LastPass breach could've been stopped with a 3-year-old Plex update

This story’s more than about one employee’s Plex account

Source: LastPass

LastPass has taken a reputational tumble from one of the great password managers out there to becoming mired in infamy after not one, but two massive data breaches last year. We learned more details about the second incident last week — a malicious party installed a keylogger onto a senior engineer’s home computer through an exploit in Plex, the personal cloud service for movie storage and streaming, and was able to break into corporate-level caches as a result. But it turns out that the engineer had a big part to play in this major failure as well.

Plex has revealed that the exploit in question took advantage of a vulnerability that was disclosed back on May 7, 2020. The company tells PCMag that, for some reason, the LastPass employee never updated their client to apply the patch.

The loophole allowed those with access to a server administrator’s Plex account to upload a malicious file through the Camera Upload feature and, by overlapping the locations of the server data directory with a library that allowed Camera Uploads, have the media server execute it.

The company released Plex Media Server v1.19.3 that very same day to patch the gap.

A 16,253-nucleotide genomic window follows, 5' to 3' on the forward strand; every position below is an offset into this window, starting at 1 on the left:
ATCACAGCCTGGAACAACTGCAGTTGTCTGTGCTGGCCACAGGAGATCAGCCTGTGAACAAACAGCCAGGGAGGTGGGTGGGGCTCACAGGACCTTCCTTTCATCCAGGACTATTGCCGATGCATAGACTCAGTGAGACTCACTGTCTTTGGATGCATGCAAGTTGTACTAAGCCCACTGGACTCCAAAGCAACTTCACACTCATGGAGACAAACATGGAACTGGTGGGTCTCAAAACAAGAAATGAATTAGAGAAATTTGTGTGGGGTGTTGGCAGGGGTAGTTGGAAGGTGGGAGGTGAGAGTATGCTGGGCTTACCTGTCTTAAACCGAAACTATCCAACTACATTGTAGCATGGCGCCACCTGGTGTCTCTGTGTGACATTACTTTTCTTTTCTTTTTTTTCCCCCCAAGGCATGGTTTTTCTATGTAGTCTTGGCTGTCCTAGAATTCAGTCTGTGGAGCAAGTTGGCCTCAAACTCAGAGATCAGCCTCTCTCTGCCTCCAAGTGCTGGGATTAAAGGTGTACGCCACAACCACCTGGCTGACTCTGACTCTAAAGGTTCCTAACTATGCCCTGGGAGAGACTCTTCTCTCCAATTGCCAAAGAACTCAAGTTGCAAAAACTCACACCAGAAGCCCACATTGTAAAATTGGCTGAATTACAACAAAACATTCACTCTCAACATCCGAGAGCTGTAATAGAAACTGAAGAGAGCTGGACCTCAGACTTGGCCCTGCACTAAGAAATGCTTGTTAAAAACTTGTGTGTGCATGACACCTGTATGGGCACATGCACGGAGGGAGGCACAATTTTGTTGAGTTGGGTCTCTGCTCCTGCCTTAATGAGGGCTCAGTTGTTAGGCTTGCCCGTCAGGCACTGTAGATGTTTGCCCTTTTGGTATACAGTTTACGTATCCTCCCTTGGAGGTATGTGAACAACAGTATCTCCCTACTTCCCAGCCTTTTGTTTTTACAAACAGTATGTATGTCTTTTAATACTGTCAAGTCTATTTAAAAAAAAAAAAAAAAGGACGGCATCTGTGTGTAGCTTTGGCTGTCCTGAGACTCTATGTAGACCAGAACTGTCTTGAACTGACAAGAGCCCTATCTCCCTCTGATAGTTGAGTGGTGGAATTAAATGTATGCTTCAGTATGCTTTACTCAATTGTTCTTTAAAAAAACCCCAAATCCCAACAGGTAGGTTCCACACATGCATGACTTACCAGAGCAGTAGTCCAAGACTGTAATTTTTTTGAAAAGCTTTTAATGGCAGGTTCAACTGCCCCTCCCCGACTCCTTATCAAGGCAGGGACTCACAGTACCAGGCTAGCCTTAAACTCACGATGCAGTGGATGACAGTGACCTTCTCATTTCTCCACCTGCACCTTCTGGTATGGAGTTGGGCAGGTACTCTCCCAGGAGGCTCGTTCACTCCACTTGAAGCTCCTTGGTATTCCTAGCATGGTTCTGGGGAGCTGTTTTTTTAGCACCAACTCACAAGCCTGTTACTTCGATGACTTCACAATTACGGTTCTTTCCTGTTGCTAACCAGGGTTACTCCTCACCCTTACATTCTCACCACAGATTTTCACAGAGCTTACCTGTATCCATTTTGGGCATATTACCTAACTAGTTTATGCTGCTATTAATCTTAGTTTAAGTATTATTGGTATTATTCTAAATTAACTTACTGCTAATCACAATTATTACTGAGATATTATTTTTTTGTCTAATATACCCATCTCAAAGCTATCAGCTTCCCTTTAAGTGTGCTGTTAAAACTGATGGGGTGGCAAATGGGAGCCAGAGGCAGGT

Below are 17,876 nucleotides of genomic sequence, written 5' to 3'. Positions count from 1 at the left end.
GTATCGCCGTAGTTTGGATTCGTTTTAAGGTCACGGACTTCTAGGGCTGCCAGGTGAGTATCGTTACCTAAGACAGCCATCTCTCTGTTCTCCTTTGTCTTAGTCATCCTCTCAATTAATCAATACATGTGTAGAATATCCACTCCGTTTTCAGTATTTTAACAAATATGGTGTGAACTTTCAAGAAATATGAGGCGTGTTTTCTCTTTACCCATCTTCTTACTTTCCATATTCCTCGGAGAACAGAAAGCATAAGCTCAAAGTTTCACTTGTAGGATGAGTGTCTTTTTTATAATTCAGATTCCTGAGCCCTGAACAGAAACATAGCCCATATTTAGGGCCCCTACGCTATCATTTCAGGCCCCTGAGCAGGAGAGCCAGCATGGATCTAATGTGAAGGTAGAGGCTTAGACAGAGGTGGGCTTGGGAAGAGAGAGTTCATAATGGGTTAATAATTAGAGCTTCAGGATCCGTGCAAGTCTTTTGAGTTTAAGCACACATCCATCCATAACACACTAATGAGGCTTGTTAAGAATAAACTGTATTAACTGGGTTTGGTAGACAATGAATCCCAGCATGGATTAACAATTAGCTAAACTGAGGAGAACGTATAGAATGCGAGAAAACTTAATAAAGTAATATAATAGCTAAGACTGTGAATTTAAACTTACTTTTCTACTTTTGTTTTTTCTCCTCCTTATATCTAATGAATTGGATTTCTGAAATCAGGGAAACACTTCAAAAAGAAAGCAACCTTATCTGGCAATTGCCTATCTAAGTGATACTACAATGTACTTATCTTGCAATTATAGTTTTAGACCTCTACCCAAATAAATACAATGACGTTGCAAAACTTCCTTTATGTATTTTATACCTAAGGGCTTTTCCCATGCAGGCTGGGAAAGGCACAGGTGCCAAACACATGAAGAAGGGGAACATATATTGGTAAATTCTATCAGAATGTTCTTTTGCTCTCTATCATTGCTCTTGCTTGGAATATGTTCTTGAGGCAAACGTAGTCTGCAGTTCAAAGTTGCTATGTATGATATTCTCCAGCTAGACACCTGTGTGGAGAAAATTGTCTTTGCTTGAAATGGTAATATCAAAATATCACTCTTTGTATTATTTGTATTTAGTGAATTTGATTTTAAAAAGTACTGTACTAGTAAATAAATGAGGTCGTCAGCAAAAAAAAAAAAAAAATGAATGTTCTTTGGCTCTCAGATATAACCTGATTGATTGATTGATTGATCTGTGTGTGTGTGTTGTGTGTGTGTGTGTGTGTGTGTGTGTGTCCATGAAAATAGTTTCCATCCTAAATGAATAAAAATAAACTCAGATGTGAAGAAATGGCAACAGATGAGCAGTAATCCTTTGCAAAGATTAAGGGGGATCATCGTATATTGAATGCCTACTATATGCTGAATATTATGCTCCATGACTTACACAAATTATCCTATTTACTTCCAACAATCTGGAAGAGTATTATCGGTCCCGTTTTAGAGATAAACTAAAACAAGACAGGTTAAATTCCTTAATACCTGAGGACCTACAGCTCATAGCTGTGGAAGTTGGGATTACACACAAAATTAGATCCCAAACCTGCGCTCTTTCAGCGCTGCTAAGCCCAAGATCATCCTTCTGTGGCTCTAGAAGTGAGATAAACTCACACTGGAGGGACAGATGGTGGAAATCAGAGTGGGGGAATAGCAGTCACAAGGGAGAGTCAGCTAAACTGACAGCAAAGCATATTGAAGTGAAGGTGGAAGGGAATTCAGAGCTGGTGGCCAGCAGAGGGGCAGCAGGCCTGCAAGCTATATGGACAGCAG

“For reference, the version that addressed this exploit was roughly 75 versions ago,” a LastPass spokesperson said.

LastPass declined to comment on the new information.

What’s glaring to us is that the chain of events that led to this breach started right from the top: LastPass allowed this senior employee to access privileged work surfaces through their personal computer, opening up the possibility for someone to gain access to this employee’s Plex account, to execute a long-patched exploit that worked due to the aforementioned’s negligence, and to gain unfettered access to those work surfaces from there.

Each stage of this sequence was set up by a decision that may have been justified for one reason or another at the time. But with the way things have developed, LastPass will need a bigger shovel if it wants to dig itself out of this hole.

Conclusion on LastPass breach could’ve been stopped with a 3-year-old Plex update

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